A silhouette is the image of a person, an object or scene represented as a solid shape of a single color, usually black, its edges matching the outline of the subject. The interior of a silhouette is featureless, and the whole is typically presented on a light background, usually white, or none at all. The silhouette differs from an outline which depicts the edge of an object in a linear form, while a silhouette appears as a solid shape. Silhouette images may be created in any visual artistic media, but the term normally describes pieces of cut paper, which were then stuck to a backing in a contrasting colour, and often framed.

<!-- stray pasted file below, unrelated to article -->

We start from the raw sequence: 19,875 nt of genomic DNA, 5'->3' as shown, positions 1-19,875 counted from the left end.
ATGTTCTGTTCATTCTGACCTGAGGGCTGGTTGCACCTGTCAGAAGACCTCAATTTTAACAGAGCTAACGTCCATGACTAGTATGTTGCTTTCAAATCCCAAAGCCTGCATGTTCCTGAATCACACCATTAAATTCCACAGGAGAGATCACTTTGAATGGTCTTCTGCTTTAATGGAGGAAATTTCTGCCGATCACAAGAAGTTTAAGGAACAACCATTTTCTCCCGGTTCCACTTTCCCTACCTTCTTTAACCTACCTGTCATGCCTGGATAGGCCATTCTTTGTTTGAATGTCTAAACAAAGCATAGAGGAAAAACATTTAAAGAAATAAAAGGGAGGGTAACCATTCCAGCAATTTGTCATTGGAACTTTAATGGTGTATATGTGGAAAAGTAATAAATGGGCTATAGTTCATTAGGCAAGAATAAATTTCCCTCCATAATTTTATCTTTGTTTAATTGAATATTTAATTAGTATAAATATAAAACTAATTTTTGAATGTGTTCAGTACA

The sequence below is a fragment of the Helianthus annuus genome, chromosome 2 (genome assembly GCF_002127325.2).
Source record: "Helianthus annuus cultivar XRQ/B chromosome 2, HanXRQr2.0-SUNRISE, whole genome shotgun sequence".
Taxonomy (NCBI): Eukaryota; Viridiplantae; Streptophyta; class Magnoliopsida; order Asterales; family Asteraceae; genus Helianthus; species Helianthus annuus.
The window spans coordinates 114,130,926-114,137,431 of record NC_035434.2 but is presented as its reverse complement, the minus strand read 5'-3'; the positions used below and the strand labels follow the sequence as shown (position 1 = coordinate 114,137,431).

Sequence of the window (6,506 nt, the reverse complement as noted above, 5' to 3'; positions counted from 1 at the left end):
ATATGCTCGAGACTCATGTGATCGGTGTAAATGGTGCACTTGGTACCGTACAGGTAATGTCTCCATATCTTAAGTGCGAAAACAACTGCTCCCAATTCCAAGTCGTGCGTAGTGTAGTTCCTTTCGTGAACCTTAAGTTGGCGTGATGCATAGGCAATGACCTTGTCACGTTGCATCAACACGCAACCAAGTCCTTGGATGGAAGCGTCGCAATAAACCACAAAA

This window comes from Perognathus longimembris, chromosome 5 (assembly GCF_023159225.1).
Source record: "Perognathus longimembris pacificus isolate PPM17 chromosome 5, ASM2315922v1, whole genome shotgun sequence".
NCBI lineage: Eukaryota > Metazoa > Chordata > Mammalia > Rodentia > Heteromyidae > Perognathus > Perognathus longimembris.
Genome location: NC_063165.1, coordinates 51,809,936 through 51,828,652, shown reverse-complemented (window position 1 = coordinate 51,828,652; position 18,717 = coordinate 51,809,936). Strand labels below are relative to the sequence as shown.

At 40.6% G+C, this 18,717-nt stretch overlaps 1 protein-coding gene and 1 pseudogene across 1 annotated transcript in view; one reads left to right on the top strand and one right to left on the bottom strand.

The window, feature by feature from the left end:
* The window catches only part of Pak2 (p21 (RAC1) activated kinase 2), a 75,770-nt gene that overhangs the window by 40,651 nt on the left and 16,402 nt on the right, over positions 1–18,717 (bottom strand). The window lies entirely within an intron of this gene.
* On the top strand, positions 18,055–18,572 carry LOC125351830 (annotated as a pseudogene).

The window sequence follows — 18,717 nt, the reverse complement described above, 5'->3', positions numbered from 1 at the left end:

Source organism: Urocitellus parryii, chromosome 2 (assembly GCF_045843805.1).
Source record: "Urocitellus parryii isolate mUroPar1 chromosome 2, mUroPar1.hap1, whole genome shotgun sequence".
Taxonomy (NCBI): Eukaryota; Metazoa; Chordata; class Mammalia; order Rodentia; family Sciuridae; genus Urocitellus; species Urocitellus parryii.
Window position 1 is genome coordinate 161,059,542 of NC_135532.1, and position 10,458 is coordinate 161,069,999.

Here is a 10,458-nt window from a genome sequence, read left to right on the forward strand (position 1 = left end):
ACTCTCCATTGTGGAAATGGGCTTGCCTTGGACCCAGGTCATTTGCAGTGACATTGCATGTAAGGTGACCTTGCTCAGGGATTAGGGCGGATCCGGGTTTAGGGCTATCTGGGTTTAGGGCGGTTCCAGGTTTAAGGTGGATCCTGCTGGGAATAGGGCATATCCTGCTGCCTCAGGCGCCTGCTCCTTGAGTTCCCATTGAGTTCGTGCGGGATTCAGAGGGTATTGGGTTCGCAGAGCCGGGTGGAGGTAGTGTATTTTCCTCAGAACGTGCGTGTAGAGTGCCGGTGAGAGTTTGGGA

Cutting portraits, generally in profile, from black card became popular in the mid-18th century, though the term “silhouette” was seldom used until the early decades of the 19th century, and the tradition has continued under this name into the 21st century. They represented a cheap but effective alternative to the portrait miniature, and skilled specialist artists could cut a high quality bust portrait, by far the most common style, in a matter of minutes, working purely by eye. Other artists, especially from about 1790, drew an outline on paper, then painted it in, which could be equally quick. The leading 18th century English “profilist” in painting, John Miers, advertised “three minute sittings”, and the cost might be as low as half a crown around 1800. Miers’ superior products could be in grisaille, with delicate highlights added in gold or yellow, and examples might be painted on various backings, including gesso, glass or ivory. The size was normally small, with many designed to fit into a locket, but otherwise a bust some 3 to 5 inches high was typical, with half or full-length portaits proportionately larger.